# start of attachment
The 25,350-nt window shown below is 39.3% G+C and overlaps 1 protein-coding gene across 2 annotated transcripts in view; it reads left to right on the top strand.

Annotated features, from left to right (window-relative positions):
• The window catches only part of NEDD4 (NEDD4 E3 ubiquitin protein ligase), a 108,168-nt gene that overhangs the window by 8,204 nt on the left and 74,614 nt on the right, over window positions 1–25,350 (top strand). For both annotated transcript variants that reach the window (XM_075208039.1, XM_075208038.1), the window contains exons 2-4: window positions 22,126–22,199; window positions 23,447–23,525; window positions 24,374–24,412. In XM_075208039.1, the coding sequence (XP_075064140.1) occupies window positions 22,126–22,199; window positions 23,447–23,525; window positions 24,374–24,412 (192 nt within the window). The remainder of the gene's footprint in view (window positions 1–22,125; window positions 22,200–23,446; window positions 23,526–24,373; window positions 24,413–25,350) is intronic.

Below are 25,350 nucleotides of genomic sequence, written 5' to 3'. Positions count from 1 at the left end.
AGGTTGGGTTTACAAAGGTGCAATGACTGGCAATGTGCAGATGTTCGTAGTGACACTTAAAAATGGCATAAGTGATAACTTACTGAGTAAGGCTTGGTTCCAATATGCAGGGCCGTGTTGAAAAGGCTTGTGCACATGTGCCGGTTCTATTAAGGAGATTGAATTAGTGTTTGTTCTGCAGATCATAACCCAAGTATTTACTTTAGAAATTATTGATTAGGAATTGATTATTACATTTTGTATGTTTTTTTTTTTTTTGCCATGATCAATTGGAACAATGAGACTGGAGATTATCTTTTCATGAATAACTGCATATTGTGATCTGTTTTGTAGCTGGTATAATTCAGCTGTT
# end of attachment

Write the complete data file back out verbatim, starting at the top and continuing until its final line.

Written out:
The 25,350-nt window shown below is 39.3% G+C and overlaps 1 protein-coding gene across 2 annotated transcripts in view; it reads left to right on the top strand.

Annotated features, from left to right (window-relative positions):
• The window catches only part of NEDD4 (NEDD4 E3 ubiquitin protein ligase), a 108,168-nt gene that overhangs the window by 8,204 nt on the left and 74,614 nt on the right, over window positions 1–25,350 (top strand). For both annotated transcript variants that reach the window (XM_075208039.1, XM_075208038.1), the window contains exons 2-4: window positions 22,126–22,199; window positions 23,447–23,525; window positions 24,374–24,412. In XM_075208039.1, the coding sequence (XP_075064140.1) occupies window positions 22,126–22,199; window positions 23,447–23,525; window positions 24,374–24,412 (192 nt within the window). The remainder of the gene's footprint in view (window positions 1–22,125; window positions 22,200–23,446; window positions 23,526–24,373; window positions 24,413–25,350) is intronic.

Below are 25,350 nucleotides of genomic sequence, written 5' to 3'. Positions count from 1 at the left end.
AGGTTGGGTTTACAAAGGTGCAATGACTGGCAATGTGCAGATGTTCGTAGTGACACTTAAAAATGGCATAAGTGATAACTTACTGAGTAAGGCTTGGTTCCAATATGCAGGGCCGTGTTGAAAAGGCTTGTGCACATGTGCCGGTTCTATTAAGGAGATTGAATTAGTGTTTGTTCTGCAGATCATAACCCAAGTATTTACTTTAGAAATTATTGATTAGGAATTGATTATTACATTTTGTATGTTTTTTTTTTTTTTGCCATGATCAATTGGAACAATGAGACTGGAGATTATCTTTTCATGAATAACTGCATATTGTGATCTGTTTTGTAGCTGGTATAATTCAGCTGTT